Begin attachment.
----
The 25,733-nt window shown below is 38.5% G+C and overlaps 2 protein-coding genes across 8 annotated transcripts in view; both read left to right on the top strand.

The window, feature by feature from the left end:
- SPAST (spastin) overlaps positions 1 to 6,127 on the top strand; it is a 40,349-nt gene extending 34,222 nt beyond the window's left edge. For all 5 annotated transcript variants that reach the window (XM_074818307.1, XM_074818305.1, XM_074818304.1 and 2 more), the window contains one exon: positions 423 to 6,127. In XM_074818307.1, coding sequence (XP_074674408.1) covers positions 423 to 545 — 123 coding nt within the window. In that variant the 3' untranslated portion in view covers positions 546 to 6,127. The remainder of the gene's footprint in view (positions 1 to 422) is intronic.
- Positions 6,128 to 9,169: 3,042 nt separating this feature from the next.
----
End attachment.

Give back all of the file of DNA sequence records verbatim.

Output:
The 25,733-nt window shown below is 38.5% G+C and overlaps 2 protein-coding genes across 8 annotated transcripts in view; both read left to right on the top strand.

The window, feature by feature from the left end:
- SPAST (spastin) overlaps positions 1 to 6,127 on the top strand; it is a 40,349-nt gene extending 34,222 nt beyond the window's left edge. For all 5 annotated transcript variants that reach the window (XM_074818307.1, XM_074818305.1, XM_074818304.1 and 2 more), the window contains one exon: positions 423 to 6,127. In XM_074818307.1, coding sequence (XP_074674408.1) covers positions 423 to 545 — 123 coding nt within the window. In that variant the 3' untranslated portion in view covers positions 546 to 6,127. The remainder of the gene's footprint in view (positions 1 to 422) is intronic.
- Positions 6,128 to 9,169: 3,042 nt separating this feature from the next.